QR codes are sneaky. Those nifty black and white squares show up when you aren’t looking for them—in bathroom stalls, on street signs, on Kylie Minogue’s coffee cup.
They’re mainstream enough that we know what they are, but not so common that we know everything about them. Here are some tantalizing facts to up your QR IQ:
What does QR stand for?
Quick Response. That was an easy question.
Where did they come from?
QR codes were made by Denso Wave, a Japanese manufacturer of automatic data capture equipment. They were created in 1994 to track car parts, but are now being used on everything from concert tickets to street signs to tombstones.
A Japanese company, Ishinokoe, offers tombstones with QR codes. Visitors can access a mobile site with family information, photos, videos, a guestbook and more. If you’re worried about randoms creeping on your QR code, don’t worry. The code is hidden behind a “Memorial Window” that only family members have access to.
What can they store?
QR codes can handle all kinds of data, including numeric and alphabetic characters, symbols, binary, control codes and Japanese characters. It can hold 7,089 numeric and 4,296 alphanumeric characters.
How big can they be?
The more data contained in the code, the bigger it will be. But as long as it can be read from a mobile phone, it’s the right size. So if you if want to place a code on a billboard, don’t make it so small that drivers have to pull over and run across a ditch in order to scan it.
That said, not everyone abides by these silly rules. For its 100th birthday, Audi assembled a 159 square metre code, made up of 130 staff members holding panels over their heads. They claim it’s the largest in the world.
Some other guy mowed a 160 square meter code in his field, but it’s a Semacode, not a QR code. I’m including it anyway, because it makes crop circles seem so yesterday. Which they are. When’s the last time you heard about a crop circle in the news?
What’s up with the little squares?
QR codes are magical because they can be read from any orientation. The squares are position detection patterns, which allow for 360 degree, stable, high-speed reading.
What’s wrong with barcodes?
Barcodes are fine for fruit and veggies, but not for web addresses, plain text, contact information or images. Barcodes are classified as one-dimensional, with vertical stripes representing a series of numbers. QR codes, the more sophisticated cousin, are two-dimensional. They carry information both horizontally and vertically, which means they can encode the same amount of data in about one-tenth the space.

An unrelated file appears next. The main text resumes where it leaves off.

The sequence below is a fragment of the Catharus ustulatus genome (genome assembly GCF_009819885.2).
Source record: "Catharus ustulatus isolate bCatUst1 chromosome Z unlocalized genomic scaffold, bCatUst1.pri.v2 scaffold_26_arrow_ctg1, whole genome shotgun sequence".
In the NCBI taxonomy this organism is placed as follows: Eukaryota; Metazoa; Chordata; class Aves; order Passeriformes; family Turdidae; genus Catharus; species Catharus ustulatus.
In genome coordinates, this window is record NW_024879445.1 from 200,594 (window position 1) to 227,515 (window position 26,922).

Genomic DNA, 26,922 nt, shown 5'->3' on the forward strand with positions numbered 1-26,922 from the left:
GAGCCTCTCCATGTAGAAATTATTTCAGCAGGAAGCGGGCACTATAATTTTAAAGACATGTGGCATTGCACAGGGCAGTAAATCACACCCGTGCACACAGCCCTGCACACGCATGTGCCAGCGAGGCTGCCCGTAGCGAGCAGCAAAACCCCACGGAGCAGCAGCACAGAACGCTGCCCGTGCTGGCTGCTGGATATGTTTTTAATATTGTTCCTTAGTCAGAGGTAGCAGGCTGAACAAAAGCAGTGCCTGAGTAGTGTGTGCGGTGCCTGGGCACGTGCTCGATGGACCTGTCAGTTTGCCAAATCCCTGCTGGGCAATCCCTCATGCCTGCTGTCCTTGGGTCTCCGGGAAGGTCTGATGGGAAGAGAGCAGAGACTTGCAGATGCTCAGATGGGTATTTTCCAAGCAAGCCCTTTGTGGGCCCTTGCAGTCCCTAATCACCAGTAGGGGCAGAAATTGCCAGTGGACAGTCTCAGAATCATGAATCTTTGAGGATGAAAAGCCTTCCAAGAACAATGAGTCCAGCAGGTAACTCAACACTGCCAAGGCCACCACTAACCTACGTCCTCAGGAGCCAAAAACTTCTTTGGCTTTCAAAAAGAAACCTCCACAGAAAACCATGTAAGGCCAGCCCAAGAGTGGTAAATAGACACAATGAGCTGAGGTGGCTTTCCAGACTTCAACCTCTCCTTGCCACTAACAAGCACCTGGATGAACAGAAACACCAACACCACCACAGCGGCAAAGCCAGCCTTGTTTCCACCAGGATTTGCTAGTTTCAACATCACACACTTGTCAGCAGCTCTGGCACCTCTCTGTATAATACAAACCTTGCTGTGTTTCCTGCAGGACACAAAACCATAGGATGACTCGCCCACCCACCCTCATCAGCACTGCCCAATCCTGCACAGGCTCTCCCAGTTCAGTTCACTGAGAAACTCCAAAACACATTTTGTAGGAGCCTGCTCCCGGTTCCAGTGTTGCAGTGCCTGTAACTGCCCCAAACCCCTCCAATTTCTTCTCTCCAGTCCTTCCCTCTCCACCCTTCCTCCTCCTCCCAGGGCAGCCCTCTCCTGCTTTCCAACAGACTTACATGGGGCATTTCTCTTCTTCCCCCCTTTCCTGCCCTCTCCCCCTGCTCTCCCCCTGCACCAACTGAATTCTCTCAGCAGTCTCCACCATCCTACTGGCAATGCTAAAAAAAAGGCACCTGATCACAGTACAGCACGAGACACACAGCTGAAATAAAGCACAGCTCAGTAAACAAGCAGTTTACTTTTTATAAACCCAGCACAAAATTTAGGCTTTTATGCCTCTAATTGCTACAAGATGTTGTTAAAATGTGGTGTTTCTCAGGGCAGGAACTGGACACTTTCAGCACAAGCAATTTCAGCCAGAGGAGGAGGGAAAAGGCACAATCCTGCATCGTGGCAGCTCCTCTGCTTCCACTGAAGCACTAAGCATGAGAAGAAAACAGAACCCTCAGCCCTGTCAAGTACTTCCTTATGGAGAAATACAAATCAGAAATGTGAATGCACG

Cool! Can I get a QR tattoo?
Okay, but be careful about two things:
1. Make sure it scans. If it doesn’t, you’ll look like a poser. Or a loser. Or both.
2. Make sure it gives the correct information. We’ve all heard stories about someone getting “Wisdom” tattooed in Japanese characters, but later finding out it means something completely different, like “Mullet.” Just imagine how fun it would be to live with an incorrect URL on your arm—”404 error” is not something you want to be forever associated with.
Do they all have to look the same?
Nope. You can make them in any colour, as long as they’re contrasting enough to scan. You can also customize them with your brand—QR codes have up to 30% error correction capability, so you can insert your logo or image within the code. That way, you can tell codes apart and people can know what they’re scanning.
How popular are they?
Very! According to a JumpScan infographic on Mashable, 57% of Facebook and Twitter users said they have scanned a mobile bar code at least once in the past year. As well, QR code scanning increased 1200% from July to December 2010.
As Stikky Media’s copywriter, Stacey Santos spends her days writing, editing and obsessing over punctuation. She crafts everything from blog posts and articles to web copy and press releases, and is always looking for an excuse to research strange topics. When she’s not at her computer, you can find her playing the piano, getting lost in nature or eating peas. Questions? Comments? Contact Stacey at firstname.lastname@example.org.